HomeGlobal 360GermanyGermany's Excess of Solar Panels Leads to Negative Energy Prices

Germany’s Excess of Solar Panels Leads to Negative Energy Prices

Germany’s Excess of Solar Panels Leads to Negative Energy Prices

Sunny days in Germany mean gray clouds for solar profitability as the nation’s dive into renewables has left it with too much energy.

According to a note from SEB Research, in the past 10 days, solar producers have had to take an 87% price cut during production hours. In fact, when production peaks, prices have slid well below zero.

On average, the price received was 9.1 euros per megawatt-hour, significantly under the 70.6 euros paid during non-solar-power hours.

“This is what happens to power prices when the volume of unregulated power becomes equally big or bigger than demand: Prices collapse when unregulated power produces the most,” the Swedish bank wrote on Tuesday.

Last year’s record wave of solar installations are what’s driving Germany’s price “destruction” as inventory outpaces consumption. While total solar capacity topped 81.7 gigawatts by 2023’s end, demand load only reached 52.2 gigawatts, noted SEB chief commodities analyst Bjarne Schieldrop.

The difference between the two actually widens even more in the summer, a season of peak production and lower demand. 

This also means that consumers are not necessarily benefiting from the low prices, as they typically consume more energy in non-solar hours.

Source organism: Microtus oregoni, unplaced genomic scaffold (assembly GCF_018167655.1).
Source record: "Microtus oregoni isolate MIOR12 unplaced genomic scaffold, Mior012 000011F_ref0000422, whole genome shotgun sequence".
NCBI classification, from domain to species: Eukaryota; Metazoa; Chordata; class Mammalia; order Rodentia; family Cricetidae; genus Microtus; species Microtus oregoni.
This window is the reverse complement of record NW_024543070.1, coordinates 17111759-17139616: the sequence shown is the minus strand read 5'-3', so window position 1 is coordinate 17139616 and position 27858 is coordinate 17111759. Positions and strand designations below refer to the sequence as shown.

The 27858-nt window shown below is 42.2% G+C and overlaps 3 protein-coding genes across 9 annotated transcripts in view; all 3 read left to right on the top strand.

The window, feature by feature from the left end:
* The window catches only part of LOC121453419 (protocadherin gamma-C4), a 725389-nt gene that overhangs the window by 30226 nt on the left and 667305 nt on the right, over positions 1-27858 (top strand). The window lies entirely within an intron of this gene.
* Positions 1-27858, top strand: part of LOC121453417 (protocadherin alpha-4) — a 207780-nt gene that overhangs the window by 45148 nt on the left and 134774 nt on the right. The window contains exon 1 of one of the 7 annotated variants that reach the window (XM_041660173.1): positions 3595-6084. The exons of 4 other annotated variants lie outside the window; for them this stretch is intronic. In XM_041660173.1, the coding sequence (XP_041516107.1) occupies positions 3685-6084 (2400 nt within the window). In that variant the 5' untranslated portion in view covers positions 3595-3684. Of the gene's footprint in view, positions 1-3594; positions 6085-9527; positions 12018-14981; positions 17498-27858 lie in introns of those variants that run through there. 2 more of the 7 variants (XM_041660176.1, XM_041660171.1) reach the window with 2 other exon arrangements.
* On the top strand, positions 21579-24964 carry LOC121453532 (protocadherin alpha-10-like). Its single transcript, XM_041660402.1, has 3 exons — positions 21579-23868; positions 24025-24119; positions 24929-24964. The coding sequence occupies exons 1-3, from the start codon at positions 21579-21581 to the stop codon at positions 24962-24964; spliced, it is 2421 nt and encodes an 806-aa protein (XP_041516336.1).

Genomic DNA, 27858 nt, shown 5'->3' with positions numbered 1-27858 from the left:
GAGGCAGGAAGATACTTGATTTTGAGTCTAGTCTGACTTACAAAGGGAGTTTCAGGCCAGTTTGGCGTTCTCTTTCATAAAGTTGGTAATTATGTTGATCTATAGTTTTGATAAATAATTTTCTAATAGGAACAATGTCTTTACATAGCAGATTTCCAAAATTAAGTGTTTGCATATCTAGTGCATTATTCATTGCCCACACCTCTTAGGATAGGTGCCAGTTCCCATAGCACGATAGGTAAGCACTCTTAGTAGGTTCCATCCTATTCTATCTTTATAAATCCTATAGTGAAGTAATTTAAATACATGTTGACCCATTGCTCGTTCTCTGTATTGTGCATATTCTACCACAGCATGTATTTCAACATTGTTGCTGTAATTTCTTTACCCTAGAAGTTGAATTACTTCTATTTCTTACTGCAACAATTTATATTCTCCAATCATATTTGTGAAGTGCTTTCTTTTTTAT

Unless new installations are spurred on by subsidies or power purchase agreements, oppressed profitability could eventually halt Germany’s solar expansion, Schieldrop said. 

Instead, focus is likely to move onto improvements that will make more use of the energy produced, such as investments in batteries and grid infrastructure.

“This will over time exhaust the availability of ‘free power’ and drive solar-hour-power-prices back up,” Schieldrop wrote. “This again will then eventually open for renewed growth in solar power capacity growth.”

The supply-demand imbalance is neither a new issue for Germany, nor is the country alone in experiencing it. The European market has raced to install solar capacity through last year, a move made urgent after Russia cut off its energy supplies to the continent.

A European green-energy-supply glut — further extended by wind turbine and nuclear expansions — has triggered previous instances of negative price dips.

Advertisement

In reality, this doesn’t mean that consumers are reimbursed to use electricity, as they’re not paying raw market price. Instead, rates are typically agreed on beforehand.

Get the news that matters! Join our WhatsApp channel for trusted, timely, and relevant updates.

LEAVE A REPLY

Please enter your comment!
Please enter your name here

- Advertisment -
fairafric

Recent Comments

error: Content is protected !!